Okra is the principal ingredient in gumbo, a Creole stew, and is believed to have spiritual and healthful properties.
Many of these foods found their way from the south to the north via the Mississippi River.
By 1996, 28 percent of this population was reported to have a poor-quality diet, compared to 16 percent of whites.
A poor quality diet often can be attributed to greater access to packaged, processed, and fast foods; the common practice of using fats in cooking; and the high cost of fresh produce and lean meat.
Traditional African-American food—sometimes referred to as “soul food”—is diverse and flavorful with origins in Africa, the West Indies, and American southern states.
The idea of what soul food is differs greatly among African Americans.
Older African Americans may be suspicious of clinicians, believing their health is personal and up to God’s will.
Because they may be reluctant to share personal or family issues, building a trusting relationship is key.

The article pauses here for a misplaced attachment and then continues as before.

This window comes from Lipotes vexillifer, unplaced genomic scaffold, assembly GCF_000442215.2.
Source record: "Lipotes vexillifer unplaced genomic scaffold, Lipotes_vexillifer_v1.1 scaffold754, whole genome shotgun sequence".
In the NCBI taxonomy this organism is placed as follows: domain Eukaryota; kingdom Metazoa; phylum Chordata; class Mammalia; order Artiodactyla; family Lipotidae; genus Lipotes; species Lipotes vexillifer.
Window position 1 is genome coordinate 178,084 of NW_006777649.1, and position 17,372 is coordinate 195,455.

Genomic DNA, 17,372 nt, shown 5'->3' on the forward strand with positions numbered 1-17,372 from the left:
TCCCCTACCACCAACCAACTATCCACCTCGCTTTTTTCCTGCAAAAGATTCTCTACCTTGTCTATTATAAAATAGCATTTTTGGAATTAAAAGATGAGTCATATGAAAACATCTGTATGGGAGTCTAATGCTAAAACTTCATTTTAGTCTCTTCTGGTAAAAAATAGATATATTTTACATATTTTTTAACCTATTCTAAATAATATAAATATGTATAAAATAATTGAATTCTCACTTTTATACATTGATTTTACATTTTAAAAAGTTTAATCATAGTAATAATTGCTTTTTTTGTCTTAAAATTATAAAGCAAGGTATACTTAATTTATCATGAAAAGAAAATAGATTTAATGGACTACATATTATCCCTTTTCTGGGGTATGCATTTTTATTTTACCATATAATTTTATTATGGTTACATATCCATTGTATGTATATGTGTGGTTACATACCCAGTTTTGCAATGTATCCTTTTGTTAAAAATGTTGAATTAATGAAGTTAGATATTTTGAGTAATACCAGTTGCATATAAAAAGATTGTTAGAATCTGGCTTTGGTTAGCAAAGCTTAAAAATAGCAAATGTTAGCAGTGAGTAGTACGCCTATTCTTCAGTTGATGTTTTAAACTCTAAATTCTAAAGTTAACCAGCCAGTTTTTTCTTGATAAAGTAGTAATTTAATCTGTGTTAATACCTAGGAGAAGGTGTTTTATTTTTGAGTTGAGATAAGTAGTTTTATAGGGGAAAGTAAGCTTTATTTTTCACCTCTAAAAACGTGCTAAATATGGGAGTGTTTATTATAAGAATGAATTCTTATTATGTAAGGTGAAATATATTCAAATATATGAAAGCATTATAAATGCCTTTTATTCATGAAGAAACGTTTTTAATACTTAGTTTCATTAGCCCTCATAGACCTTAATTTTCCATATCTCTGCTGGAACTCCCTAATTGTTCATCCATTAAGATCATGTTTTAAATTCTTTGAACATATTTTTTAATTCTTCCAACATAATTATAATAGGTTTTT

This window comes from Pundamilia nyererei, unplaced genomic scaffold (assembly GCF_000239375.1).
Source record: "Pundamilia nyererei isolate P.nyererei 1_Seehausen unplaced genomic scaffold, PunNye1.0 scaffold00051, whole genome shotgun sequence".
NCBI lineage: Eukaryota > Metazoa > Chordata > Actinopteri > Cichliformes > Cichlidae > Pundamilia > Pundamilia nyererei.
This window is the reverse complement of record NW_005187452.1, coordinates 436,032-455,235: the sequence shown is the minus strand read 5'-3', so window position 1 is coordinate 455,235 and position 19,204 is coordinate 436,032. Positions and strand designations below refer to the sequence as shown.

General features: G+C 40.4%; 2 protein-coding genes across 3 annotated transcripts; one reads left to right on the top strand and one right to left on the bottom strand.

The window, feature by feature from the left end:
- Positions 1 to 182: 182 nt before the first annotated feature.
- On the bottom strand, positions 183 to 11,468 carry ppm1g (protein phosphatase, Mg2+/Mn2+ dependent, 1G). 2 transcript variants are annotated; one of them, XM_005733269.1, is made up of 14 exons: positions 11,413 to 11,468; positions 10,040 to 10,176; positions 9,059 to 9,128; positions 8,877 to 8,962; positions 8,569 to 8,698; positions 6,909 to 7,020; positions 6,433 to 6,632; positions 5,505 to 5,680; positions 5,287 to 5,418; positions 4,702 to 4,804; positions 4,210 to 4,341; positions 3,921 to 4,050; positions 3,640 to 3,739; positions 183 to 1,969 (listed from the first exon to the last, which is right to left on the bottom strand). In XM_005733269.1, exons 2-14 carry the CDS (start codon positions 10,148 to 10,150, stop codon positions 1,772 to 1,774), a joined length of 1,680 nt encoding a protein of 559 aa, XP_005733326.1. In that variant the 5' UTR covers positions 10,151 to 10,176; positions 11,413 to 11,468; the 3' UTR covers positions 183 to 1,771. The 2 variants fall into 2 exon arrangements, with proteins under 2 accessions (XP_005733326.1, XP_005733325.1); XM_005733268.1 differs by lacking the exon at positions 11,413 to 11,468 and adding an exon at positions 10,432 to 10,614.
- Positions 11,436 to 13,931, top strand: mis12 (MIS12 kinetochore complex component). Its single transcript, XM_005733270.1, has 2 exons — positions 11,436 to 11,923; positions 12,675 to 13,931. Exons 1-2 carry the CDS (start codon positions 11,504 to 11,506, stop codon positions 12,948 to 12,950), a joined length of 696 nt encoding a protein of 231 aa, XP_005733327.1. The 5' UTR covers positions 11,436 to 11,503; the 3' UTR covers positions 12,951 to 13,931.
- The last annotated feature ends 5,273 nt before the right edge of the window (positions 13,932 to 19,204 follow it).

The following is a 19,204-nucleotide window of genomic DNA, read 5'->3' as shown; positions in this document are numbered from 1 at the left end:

Although many African Americans eat foods such as greens, beans, and rice, which are rich in nutrients, economic issues and deep-rooted dietary habits create challenges for changing behaviors and lowering disease risk in this population.Before the advent of health ministries, African American churches had mission volunteers who attended services and administered to parishioners.African Americans are becoming increasingly health conscious, seeking health screenings and treatments, although health literacy in this population tends to vary by generation.Institutionalization of elders has historically been avoided, with sons and daughters taking on the family caretaker role.Many African Americans like hearty meals that may include meat, fish, greens, rice, grits, white and sweet potatoes, corn, turnips, eggplant, peanuts, and homemade desserts.The family may be matriarchal, although father or mother may take on the decision-making role.